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Healthy and Natural Ways to Reduce Your Anxiety

Reducing your anxiety doesn’t have to be expensive. Take a look at these healthy suggestions, including some top-rated vitamins, herbs and the up-and-coming CBD oil.

Healthy and Natural Ways To Reduce Anxiety Pin on Pinterest

We get it. The daily grind offers no short supply of stress and anxiety. Whether it’s the current political climate, office drama, health or finances, managing anxiety can be a full-time job.

But not everything that purports itself as a stress and anxiety reliever is good for you. That’s why being aware of the healthy and natural ways to manage stress and anxiety is essential to your happiness and overall health.

Vitamins, Herbs & Supplements for Anxiety Relief

More than a few vitamins, herbs, and supplements have been shown to reduce stress and anxiety in a healthy and natural way. To name a few, magnesium, vitamin B and valerian root have all been tied to stress and anxiety relief.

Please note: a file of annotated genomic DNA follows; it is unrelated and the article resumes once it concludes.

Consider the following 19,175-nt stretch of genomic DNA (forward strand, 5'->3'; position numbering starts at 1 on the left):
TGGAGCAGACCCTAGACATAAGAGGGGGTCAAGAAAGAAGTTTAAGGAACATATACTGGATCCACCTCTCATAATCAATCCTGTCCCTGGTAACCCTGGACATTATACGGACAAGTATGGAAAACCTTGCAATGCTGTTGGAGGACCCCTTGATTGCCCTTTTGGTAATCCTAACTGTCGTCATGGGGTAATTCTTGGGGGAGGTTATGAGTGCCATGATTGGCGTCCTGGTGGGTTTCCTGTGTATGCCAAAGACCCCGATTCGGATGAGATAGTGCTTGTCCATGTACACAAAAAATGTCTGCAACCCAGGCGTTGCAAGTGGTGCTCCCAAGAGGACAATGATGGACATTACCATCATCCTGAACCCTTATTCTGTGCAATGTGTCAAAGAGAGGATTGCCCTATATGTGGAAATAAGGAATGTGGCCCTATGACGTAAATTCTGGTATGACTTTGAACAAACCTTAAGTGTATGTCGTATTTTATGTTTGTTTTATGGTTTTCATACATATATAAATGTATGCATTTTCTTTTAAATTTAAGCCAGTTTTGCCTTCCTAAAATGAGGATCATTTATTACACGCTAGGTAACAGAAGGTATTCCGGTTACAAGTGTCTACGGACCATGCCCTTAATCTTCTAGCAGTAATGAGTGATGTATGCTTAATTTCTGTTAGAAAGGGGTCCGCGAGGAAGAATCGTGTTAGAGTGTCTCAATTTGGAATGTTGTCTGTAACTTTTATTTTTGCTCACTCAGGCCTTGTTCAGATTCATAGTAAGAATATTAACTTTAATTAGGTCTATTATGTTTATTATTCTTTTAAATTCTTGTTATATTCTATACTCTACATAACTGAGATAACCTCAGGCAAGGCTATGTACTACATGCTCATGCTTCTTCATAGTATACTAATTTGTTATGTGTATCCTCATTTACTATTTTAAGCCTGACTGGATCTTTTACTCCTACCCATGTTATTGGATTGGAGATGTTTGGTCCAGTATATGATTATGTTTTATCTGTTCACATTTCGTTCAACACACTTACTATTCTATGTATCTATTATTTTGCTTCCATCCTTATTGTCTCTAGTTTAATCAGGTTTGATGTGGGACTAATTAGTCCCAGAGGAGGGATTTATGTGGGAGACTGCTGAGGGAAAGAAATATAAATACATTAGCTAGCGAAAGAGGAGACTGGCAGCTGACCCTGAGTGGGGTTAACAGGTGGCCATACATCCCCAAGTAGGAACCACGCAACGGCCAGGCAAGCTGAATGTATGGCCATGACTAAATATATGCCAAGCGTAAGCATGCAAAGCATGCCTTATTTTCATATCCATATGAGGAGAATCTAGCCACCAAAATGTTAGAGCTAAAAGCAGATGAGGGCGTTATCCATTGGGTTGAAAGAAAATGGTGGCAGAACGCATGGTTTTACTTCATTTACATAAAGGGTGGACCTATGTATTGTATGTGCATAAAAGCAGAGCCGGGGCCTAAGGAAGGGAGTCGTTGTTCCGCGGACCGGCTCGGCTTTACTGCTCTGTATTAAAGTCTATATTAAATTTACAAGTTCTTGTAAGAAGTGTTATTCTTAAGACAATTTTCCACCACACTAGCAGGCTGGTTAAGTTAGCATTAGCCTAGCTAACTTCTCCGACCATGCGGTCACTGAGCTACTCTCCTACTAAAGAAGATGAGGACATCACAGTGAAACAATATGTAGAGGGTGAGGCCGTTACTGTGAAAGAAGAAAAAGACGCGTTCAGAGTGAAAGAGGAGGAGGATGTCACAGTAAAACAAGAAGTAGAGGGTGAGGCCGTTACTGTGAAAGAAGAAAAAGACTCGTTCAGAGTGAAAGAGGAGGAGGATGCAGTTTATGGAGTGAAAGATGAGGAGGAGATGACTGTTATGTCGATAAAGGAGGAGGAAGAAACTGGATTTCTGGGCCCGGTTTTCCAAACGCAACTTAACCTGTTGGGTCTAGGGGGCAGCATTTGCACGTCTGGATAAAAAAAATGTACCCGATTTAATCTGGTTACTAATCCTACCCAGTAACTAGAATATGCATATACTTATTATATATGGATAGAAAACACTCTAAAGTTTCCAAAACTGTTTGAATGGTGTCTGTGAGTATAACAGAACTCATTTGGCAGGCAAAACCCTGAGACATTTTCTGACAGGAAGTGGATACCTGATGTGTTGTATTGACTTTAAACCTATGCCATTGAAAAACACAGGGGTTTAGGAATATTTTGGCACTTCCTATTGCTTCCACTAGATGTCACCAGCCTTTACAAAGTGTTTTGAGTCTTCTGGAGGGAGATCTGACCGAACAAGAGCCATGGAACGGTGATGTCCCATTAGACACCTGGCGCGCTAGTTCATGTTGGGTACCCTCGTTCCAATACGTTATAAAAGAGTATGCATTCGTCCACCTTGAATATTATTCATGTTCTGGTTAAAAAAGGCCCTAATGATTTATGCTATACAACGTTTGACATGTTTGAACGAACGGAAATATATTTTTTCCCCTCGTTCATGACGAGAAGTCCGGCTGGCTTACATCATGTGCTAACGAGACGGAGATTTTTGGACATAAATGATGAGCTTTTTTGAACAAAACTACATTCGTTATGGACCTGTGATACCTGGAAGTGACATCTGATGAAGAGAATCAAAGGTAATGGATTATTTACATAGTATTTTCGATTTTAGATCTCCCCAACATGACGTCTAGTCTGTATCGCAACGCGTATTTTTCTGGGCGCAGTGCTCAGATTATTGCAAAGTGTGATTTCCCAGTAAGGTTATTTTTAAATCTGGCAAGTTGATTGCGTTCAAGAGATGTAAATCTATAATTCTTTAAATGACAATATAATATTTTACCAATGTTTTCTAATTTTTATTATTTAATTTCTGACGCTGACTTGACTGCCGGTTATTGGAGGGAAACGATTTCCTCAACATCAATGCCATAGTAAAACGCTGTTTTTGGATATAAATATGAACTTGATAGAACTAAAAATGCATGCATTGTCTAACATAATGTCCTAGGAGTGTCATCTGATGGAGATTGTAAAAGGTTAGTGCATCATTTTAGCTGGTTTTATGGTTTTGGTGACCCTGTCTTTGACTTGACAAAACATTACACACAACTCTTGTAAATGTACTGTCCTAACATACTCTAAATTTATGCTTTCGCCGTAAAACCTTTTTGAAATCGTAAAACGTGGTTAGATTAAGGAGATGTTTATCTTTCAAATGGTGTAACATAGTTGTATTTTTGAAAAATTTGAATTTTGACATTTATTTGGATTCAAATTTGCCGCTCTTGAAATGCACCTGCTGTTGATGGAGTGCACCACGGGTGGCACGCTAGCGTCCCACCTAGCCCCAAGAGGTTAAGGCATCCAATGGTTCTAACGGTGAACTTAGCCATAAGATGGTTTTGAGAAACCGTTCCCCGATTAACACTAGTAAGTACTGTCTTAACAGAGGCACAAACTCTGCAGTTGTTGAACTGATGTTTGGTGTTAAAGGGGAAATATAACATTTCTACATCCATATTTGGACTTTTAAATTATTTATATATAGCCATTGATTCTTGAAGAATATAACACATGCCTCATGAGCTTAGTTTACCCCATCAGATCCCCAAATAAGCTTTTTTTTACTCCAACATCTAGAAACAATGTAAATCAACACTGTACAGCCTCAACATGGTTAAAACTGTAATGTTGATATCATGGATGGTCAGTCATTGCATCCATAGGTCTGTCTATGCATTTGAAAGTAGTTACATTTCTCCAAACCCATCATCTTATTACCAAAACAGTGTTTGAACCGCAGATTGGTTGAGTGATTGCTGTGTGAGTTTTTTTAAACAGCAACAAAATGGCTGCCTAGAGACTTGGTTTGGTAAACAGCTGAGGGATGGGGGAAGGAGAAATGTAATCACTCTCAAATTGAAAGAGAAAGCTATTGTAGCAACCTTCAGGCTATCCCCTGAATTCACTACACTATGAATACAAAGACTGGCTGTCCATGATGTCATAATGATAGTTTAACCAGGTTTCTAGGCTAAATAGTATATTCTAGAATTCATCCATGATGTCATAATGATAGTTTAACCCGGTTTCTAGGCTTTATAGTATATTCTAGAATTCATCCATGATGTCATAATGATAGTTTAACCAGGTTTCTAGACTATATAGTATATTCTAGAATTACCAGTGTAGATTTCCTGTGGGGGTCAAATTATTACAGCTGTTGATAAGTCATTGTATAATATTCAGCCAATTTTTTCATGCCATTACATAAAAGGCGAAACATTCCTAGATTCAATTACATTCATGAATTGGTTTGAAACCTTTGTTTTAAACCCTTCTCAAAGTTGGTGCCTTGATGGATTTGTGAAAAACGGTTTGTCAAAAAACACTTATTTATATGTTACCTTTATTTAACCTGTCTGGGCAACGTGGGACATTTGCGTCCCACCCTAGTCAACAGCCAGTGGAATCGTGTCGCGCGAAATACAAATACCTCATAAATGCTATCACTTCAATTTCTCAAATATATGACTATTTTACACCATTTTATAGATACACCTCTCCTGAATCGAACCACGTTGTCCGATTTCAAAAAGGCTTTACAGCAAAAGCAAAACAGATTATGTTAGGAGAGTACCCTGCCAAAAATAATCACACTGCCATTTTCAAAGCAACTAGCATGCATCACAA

1. Magnesium – The recommended daily intake of magnesium is between 320 and 420mg which should be easy to hit with a balanced diet (4). According to Psychology Today, stress and anxiety will deplete magnesium levels and kick-start a vicious cycle. Low magnesium is tied to depression, and magnesium itself is a natural muscle relaxer which can help with anxiety and stress in addition to fear and irritability (1).
  2. B Vitamins – The Mayo Clinic in Arizona reminds us of the important role B vitamins play in healthy brain function and mood regulation (2). Deficiencies in B12 and B6 have been correlated with depression (2). B12 supplements may reduce the risk of depression and mental illness, but always consult your physician before augmenting your diet or supplement routine as B12 can have an adverse effect when paired with other medications (2).
  3. Valerian Root – Valerian root has a storied history when it comes to stress and anxiety. The United States Department of Agriculture Forest Service website recounts that during World War 1 and 2, valerian root was being used to alleviate the stress of frequent air raids in addition to the stress of shell-shocked soldiers and civilians (3). It’s one of the most popular supplements sold in the U.S. and is commonly used as a sleep aid and stress reliever (3).